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JCL Delegation Meets with Sen. Rand Paul

[by Matt Goldberg, Director]
Jewish Community Relations Council

One of the important tasks the Jewish Community Relations Council performs is building bridges between the Jewish community and others – political leaders, government organizations, schools, other faith groups, other non-profits, etc.

On Friday, January 18, Jewish Community of Louisville CEO Stu Silberman, Immediate Past JCL Board Chair Ed Weinberg and several members of the JCRC, including Director Matt Goldberg, Chair Ayala Golding and JCRC member Beth Salamon, traveled to Bowling Green, KY, where they opened the conversation with Senator Rand Paul in his office at the junior senator’s invitation.

Sen. Paul, who had just returned from a visit to Israel and the Palestinian Authority, was eager to share his experiences with the group. He spoke about his meetings with Israeli Prime Minister Benjamin Netanyahu and President Shimon Peres, and Palestinian President Mahmoud Abbas and others.

The trip also afforded the senator and his family the opportunity to do some touring, visiting popular sites including Masada and the Dead Sea. He also talked about his trip to the Golan and how his journey from Jerusalem to the north took more than seven hours (normally it is two) due to the heavy rains and snow that washed out many of the roads. “We called it the tour of plagues,” he joked.

Silberman asked what surprised Paul the most during his visit, to which he responded, “Having a meeting with Mahmoud Abbas and then driving 20 minutes to meet with Benjamin Netanyahu.”

Paul’s suggestions for improving relations between the Israelis and the Palestinians focused on economic development for both sides. He said encouraging Israel to reduce its dependence on U.S. military aid gradually over a prolonged period, and helping the Palestinians develop trade with their neighbors, including the possibility of opening a port in Gaza, which Israel would jointly run with them for an extended period of time, were examples of the financial security necessary to achieve stability. He said the U.S. should not force the hand of either side, and should be looked upon as a resource to be invited into the dialogue.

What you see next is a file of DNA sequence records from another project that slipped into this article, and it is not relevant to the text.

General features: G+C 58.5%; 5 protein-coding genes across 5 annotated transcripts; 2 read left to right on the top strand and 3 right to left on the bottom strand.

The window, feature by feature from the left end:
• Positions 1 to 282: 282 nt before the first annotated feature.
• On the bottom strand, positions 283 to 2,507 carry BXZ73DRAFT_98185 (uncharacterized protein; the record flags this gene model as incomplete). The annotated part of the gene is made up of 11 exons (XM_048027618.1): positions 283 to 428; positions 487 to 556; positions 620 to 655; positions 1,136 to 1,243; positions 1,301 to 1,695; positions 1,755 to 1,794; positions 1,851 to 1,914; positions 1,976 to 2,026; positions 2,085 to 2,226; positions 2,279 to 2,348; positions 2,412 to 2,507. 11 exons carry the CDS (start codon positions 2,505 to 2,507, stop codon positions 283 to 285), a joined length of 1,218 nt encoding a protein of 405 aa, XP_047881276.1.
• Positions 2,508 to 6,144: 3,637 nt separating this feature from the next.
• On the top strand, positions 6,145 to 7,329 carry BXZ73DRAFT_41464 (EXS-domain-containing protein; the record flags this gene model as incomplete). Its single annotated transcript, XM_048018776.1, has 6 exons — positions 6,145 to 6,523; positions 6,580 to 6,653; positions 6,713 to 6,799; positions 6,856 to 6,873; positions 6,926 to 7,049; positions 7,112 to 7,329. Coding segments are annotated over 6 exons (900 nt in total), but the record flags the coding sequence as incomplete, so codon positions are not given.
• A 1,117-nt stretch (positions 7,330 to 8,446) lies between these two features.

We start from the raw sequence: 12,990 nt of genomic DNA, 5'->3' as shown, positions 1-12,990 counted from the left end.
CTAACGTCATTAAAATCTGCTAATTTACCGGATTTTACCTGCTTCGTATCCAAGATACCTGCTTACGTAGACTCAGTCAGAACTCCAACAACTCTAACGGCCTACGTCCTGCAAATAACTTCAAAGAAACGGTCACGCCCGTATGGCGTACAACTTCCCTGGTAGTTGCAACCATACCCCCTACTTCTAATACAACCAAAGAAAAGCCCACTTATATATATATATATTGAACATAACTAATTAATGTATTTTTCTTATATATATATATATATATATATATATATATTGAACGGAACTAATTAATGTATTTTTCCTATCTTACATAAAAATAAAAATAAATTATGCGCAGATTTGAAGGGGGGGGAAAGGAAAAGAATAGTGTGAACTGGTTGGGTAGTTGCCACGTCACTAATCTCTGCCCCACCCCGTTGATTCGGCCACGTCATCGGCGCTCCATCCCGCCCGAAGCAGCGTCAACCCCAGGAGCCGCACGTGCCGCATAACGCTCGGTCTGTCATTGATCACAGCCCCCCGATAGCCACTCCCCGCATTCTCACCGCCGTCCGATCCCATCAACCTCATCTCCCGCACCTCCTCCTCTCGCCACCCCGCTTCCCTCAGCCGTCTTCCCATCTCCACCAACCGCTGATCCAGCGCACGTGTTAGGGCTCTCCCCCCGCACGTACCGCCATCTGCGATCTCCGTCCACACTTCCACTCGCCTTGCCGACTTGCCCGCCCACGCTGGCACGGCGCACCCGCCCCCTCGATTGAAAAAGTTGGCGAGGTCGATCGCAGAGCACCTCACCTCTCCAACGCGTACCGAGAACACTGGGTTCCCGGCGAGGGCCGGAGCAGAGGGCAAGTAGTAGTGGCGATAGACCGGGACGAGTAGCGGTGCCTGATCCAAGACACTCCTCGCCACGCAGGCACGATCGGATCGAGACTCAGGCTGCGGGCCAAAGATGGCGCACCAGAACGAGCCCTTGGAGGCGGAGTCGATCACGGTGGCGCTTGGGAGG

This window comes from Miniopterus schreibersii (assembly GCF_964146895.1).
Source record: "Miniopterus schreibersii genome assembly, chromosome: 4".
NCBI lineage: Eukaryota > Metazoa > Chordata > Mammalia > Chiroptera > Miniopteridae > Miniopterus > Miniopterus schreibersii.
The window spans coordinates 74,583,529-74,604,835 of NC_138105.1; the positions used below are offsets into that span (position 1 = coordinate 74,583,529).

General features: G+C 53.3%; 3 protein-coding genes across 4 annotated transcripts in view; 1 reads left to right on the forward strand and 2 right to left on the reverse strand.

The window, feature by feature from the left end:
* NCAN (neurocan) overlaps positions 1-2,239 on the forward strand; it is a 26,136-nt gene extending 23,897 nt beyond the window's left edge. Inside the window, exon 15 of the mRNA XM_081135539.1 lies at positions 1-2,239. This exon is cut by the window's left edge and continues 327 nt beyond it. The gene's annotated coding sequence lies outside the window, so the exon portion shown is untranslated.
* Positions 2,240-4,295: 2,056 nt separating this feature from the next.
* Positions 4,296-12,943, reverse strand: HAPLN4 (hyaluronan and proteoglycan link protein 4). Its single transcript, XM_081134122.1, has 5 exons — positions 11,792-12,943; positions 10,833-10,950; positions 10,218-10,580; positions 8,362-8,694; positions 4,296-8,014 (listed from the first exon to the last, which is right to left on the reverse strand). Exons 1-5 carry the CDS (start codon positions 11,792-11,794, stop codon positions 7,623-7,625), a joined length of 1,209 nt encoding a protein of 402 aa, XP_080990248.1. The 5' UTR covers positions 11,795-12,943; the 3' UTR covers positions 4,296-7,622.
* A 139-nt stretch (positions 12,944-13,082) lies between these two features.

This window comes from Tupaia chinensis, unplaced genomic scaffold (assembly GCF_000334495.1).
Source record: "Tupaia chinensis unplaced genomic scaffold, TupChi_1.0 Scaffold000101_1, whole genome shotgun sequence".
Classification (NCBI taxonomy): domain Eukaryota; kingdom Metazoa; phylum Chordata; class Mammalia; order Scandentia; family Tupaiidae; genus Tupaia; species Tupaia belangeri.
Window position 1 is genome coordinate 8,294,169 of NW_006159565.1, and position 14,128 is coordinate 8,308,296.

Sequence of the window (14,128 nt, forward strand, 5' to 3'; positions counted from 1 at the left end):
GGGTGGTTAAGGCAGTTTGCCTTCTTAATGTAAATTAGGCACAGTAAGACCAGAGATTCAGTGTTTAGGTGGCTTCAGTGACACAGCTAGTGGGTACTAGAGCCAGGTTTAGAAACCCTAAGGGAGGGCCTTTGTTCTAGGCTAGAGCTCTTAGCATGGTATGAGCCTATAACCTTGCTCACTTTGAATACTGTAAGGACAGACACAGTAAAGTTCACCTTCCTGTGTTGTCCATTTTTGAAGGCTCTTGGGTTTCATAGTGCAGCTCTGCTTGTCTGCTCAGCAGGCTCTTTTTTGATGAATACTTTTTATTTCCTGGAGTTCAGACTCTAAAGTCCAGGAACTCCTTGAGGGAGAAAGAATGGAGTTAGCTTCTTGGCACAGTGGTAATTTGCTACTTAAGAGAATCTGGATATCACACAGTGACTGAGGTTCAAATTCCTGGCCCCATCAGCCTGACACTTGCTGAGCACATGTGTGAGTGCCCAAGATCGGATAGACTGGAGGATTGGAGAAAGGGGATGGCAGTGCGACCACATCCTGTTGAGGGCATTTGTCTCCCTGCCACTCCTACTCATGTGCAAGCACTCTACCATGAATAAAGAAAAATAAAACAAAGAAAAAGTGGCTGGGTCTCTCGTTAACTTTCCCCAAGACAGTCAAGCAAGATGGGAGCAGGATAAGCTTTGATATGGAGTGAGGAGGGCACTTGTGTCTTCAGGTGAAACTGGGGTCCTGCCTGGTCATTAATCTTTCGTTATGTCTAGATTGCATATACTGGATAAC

The meeting with Sen. Paul also gave the group the opportunity to acquaint the legislator with the Jewish community.

Silberman provided a brief overview of the organized Jewish community, starting with the JCL’s national parent organizations, the Jewish Federations of North America and the Jewish Community Center Association, and moving to the Louisville Jewish community. When Silberman spoke about the Federation and JCC, Paul interjected, “I learned to swim at the Houston JCC.”

Goldberg and Golding spoke about the JCRC’s role in advocacy, interfaith relations, and social action. Salamon focused on Jewish Family and Career Services agency and National Council of Jewish Women, and Weinberg discussed the diversity of the Jewish community. Silberman spoke about the strength of Louisville’s five Jewish congregations representing the three major denominations, as well as the Jewish community present in Lexington.

Goldberg and Golding also talked about some of the Jewish community’s organized disaster relief efforts, including last year’s devastating tornado in Henryville.

Paul was pleased to hear that Louisville’s Jewish agencies and its Jewish community serve a large client base that includes people from all faiths.

The meeting, which lasted approximately 30 minutes, was made possible due to the “polite persistence of Stu Silberman” according to Paul’s Deputy State Director Rachel Nave McCubbin. Silberman began efforts for the introductory meeting with the Jewish community nearly a year ago.

The Senator agreed to meet with the JCL again and McCubbin said they would look for an opportunity for the next meeting to take place at the Louisville JCC.

Sen. Paul’s chief of staff, Doug Stafford also attended the meeting.

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